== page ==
Graduate seminar for MFA students
Taught at the School of the Art Institute of Chicago, Fall 2016–present
This graduate course on the history of 20th century art focuses on changing paradigms of artistic production since the early avant-garde movements at the century’s beginning to the contemporary practices of the late 1990s and early 2000s. It brings together a variety of topics and art mediums in order to investigate the social contexts, diverse audiences, and changing functions of modern and contemporary art around the world. While grounded in canonical movements and trends of modernism, high modernism and postmodernism, this course will put a great stress on expanding the canon beyond the traditional Western European – North American axis by including art practices from Eastern Europe, Latin America and East Asia. The geographical variety will help us understand how modernism developed differently in various locations, and how cultural and geopolitical positioning influences artistic choices – as well as our own reading of art.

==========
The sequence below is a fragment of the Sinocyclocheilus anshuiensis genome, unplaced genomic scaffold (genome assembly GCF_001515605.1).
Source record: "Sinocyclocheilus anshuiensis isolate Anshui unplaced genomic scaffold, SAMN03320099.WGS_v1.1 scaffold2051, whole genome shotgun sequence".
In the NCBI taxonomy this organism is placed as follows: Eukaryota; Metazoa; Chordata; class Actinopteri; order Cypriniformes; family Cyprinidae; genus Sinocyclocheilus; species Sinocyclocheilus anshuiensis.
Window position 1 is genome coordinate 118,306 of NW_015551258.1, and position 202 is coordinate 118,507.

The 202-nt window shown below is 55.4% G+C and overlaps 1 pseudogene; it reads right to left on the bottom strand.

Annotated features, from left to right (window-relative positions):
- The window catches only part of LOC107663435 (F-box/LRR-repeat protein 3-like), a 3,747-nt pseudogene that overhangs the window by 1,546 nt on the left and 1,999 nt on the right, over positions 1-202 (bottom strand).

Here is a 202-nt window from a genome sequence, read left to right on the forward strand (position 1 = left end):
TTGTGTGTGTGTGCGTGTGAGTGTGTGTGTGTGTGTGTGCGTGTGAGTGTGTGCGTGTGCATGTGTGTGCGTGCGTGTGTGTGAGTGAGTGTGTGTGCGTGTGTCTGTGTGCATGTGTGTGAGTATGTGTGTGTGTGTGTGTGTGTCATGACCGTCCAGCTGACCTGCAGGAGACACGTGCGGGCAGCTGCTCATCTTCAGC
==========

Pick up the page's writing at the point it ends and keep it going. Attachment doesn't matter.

The resources used for this course are twofold. We read artists’ own writings and listen to them describing their own practice via interviews in order to learn about artistic motivations and processes. At the same time, we also study critical texts by art historians and theorists who were providing discursive framework for many of the debates and practices. Students will practice visual analysis of a variety of artistic media as well as critical analysis of artistic manifestos and theoretical writings.
Each class consists of a lecture with a number of images and videos, and a discussion based on weekly readings. We often conduct the first part in classroom and then visit the Art Institute to continue discussion in front of relevant artworks. Alternatively, we watch experimental films, performances and documentaries during a “film hour.”